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Hello Ah,ed, I am one of the experts on Just Answer and pleased to be able to help you with your question.
Firstly pensions, either the company or you may make up to 40K of these in any one tax year or a combination of the teo. They are allowable against Corporation Tax (CT) [conpany's] or Income Tax (IT) [yours]. Dividends are tax free in your hands up to 5K [17/18] or 2K [18/19] but do not count in the CT computation. CT is at 19%. Wages are allowable against CT, but must be paid through PAYE channels with IT and NI deductions made. It is all a case of juggling it to see the most tax effective way for you personally never forgetting that you have a Personal Allowance (PA) of 11.5K to offset IT. Always bear in mind Benjamin Franklin's dictum that in life there are but two certainties, death and taxes!
That is the general outline, I do hope it helps.
The PA is 11.5K this tax year and 11.85K next. It counts against IT in the calculation and gross salaries count against CT. Pay As You Earn (PAYE), created in the 1940s, is a compulsory way of paying employees whilst deducting IT and NI. Incidentally, my Mother introduced to to the BBC payroll to much fury at the time. You cannot just draw money from a company, you must use PAYE.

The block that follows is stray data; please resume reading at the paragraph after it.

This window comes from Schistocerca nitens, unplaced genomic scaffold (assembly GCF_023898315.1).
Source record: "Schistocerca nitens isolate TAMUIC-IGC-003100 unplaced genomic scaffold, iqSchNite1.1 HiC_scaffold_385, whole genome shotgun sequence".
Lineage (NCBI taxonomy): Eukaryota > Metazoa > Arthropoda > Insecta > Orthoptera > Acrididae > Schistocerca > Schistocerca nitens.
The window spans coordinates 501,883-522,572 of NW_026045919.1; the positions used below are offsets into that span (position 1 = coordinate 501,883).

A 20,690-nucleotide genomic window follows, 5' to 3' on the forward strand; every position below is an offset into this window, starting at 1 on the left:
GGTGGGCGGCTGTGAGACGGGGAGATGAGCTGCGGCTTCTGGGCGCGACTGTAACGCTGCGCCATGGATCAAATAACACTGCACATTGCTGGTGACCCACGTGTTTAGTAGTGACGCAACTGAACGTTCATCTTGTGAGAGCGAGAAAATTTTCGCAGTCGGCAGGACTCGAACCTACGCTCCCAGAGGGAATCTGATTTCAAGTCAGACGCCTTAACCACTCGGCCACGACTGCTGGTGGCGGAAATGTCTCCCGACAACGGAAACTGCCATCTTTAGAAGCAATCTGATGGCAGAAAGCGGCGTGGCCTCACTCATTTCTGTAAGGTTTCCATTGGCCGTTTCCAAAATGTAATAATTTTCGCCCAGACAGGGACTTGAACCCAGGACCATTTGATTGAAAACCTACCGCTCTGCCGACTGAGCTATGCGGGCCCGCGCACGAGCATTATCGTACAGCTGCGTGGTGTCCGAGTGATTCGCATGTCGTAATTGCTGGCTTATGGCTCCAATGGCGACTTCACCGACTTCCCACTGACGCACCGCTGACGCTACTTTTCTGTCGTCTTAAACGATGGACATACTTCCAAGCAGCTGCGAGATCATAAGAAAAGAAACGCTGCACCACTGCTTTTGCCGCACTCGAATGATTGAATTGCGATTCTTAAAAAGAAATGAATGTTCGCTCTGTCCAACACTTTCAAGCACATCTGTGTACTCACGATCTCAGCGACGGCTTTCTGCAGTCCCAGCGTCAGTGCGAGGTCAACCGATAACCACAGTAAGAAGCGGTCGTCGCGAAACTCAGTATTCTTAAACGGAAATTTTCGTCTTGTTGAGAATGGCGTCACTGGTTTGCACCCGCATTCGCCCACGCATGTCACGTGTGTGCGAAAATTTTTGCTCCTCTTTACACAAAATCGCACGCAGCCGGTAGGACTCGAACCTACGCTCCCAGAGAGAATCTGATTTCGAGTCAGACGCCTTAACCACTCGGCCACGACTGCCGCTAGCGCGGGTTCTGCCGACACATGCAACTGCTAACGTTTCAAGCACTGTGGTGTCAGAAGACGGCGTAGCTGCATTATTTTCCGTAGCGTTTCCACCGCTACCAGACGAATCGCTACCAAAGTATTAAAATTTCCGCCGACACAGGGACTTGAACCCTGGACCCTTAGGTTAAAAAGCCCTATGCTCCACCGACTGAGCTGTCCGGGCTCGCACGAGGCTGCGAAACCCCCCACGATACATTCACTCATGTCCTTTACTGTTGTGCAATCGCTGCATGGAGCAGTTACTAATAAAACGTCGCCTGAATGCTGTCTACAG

Pension examples: your could pay 40K, the company could pay 40K or the company 20K and you 20K. Simple, as the meerkat in the TV advert would say. It can be to a private pension scheme.
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You will have to set up PAYE. That is what the company declares to HMRC for employee's remuneration. You will probably have to self assess, that is what you personally declare to HMRC as income and capital gains.
The PA is what you are entitled to receive free of IT.
35K profit less 10K pension contributions less 11K to an employee that would leave 14K liable to CT at 19% equals 2.66K tax due.
Thank you for your support.